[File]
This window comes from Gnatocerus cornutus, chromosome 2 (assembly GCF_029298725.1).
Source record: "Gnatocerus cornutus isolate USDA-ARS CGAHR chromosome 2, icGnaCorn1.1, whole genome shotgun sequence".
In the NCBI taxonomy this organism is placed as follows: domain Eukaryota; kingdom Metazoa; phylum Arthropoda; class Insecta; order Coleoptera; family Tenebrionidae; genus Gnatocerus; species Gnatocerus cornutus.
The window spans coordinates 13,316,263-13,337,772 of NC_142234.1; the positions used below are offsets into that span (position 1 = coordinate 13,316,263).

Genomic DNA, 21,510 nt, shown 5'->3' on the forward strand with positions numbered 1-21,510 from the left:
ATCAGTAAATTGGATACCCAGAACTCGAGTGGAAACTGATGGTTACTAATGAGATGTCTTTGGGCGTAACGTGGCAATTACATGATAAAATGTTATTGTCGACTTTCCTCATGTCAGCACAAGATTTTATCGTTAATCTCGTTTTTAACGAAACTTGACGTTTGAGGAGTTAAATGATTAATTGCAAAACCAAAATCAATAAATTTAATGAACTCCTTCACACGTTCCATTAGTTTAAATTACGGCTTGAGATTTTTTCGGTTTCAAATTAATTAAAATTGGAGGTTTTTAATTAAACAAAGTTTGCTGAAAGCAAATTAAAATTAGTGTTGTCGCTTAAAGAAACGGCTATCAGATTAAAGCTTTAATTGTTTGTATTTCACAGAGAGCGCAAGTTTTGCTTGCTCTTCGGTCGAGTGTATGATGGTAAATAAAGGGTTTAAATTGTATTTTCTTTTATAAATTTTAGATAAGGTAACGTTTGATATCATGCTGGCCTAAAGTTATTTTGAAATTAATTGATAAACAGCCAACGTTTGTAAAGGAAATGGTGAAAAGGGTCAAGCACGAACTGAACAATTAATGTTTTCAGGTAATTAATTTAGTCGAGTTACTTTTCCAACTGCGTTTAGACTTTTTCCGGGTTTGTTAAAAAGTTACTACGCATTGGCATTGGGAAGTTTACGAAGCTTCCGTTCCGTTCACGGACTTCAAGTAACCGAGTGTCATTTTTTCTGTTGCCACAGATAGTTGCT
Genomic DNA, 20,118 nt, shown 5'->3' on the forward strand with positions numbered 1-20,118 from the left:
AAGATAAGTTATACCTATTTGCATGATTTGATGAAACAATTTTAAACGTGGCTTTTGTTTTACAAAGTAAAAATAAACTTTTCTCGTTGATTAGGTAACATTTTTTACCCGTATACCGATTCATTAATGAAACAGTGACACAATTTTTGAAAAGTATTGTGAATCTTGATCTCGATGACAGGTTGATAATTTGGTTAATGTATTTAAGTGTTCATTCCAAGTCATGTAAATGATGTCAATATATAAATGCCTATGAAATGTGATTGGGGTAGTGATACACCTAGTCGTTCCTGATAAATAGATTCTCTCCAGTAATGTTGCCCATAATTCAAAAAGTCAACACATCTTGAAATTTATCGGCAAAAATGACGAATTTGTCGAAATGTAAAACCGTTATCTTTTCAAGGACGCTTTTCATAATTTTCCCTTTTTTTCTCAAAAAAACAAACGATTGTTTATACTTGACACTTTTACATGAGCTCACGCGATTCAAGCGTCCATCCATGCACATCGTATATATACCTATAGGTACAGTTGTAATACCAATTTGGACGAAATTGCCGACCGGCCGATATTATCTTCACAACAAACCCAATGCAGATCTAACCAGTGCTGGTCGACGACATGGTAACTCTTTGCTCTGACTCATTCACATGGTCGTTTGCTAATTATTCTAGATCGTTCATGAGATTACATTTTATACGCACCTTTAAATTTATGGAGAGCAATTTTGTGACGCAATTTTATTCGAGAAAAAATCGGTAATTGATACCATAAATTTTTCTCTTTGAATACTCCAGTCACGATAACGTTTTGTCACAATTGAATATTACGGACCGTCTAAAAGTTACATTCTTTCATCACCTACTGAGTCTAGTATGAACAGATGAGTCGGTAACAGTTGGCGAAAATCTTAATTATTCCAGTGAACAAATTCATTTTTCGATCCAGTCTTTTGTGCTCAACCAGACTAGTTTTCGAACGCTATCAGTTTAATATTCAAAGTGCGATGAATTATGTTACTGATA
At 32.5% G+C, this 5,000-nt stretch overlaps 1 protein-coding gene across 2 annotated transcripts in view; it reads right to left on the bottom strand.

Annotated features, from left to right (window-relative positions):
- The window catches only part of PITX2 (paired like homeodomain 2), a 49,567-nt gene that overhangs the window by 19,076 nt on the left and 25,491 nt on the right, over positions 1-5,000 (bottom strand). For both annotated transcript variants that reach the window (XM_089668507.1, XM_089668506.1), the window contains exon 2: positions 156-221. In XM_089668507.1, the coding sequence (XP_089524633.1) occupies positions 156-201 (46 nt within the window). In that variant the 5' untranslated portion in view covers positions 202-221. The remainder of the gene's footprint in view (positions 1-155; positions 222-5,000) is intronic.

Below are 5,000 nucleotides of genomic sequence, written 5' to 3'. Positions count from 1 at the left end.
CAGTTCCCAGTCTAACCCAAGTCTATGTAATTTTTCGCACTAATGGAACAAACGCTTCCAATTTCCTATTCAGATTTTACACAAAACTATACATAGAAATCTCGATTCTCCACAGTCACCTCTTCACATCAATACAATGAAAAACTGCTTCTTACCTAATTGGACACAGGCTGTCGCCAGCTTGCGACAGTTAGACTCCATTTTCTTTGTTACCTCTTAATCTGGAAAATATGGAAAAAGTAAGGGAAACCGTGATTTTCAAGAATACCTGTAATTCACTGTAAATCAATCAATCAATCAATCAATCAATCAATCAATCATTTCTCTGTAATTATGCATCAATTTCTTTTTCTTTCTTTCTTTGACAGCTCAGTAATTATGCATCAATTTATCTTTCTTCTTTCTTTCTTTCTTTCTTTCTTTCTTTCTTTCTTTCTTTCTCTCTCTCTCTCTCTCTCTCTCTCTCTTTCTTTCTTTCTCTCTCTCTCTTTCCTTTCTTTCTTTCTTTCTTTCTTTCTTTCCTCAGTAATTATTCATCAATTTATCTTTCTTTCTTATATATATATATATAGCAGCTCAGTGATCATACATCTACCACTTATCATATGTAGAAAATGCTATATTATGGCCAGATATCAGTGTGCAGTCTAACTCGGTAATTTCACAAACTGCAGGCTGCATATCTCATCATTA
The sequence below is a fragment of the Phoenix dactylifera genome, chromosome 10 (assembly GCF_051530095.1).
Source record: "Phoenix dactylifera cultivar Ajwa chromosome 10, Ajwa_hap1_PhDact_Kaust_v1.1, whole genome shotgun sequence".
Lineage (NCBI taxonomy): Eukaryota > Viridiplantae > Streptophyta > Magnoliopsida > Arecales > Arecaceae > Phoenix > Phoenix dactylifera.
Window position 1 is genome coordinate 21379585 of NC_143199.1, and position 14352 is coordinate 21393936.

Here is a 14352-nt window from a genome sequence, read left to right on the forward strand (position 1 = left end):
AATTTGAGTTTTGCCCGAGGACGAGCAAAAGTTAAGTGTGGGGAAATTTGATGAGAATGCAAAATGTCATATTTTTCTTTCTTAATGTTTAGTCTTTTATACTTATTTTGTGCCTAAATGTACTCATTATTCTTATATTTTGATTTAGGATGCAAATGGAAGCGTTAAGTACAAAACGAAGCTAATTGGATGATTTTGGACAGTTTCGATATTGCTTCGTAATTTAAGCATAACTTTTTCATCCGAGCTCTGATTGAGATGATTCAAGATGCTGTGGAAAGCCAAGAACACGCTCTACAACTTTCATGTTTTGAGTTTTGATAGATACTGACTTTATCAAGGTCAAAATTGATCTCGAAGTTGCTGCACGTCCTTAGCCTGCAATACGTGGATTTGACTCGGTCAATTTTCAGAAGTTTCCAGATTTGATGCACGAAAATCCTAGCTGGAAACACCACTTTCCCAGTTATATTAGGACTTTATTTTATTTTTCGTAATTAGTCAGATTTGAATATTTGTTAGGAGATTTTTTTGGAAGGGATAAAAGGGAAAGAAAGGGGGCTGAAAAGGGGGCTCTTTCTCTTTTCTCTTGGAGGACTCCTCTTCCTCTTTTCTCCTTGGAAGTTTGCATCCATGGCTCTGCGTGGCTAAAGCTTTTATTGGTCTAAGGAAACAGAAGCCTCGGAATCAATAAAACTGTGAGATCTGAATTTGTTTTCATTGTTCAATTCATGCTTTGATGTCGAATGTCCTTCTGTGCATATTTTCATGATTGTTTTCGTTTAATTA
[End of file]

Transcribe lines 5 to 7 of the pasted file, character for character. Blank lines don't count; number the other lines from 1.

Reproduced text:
Genomic DNA, 21,510 nt, shown 5'->3' on the forward strand with positions numbered 1-21,510 from the left:
ATCAGTAAATTGGATACCCAGAACTCGAGTGGAAACTGATGGTTACTAATGAGATGTCTTTGGGCGTAACGTGGCAATTACATGATAAAATGTTATTGTCGACTTTCCTCATGTCAGCACAAGATTTTATCGTTAATCTCGTTTTTAACGAAACTTGACGTTTGAGGAGTTAAATGATTAATTGCAAAACCAAAATCAATAAATTTAATGAACTCCTTCACACGTTCCATTAGTTTAAATTACGGCTTGAGATTTTTTCGGTTTCAAATTAATTAAAATTGGAGGTTTTTAATTAAACAAAGTTTGCTGAAAGCAAATTAAAATTAGTGTTGTCGCTTAAAGAAACGGCTATCAGATTAAAGCTTTAATTGTTTGTATTTCACAGAGAGCGCAAGTTTTGCTTGCTCTTCGGTCGAGTGTATGATGGTAAATAAAGGGTTTAAATTGTATTTTCTTTTATAAATTTTAGATAAGGTAACGTTTGATATCATGCTGGCCTAAAGTTATTTTGAAATTAATTGATAAACAGCCAACGTTTGTAAAGGAAATGGTGAAAAGGGTCAAGCACGAACTGAACAATTAATGTTTTCAGGTAATTAATTTAGTCGAGTTACTTTTCCAACTGCGTTTAGACTTTTTCCGGGTTTGTTAAAAAGTTACTACGCATTGGCATTGGGAAGTTTACGAAGCTTCCGTTCCGTTCACGGACTTCAAGTAACCGAGTGTCATTTTTTCTGTTGCCACAGATAGTTGCT
Genomic DNA, 20,118 nt, shown 5'->3' on the forward strand with positions numbered 1-20,118 from the left: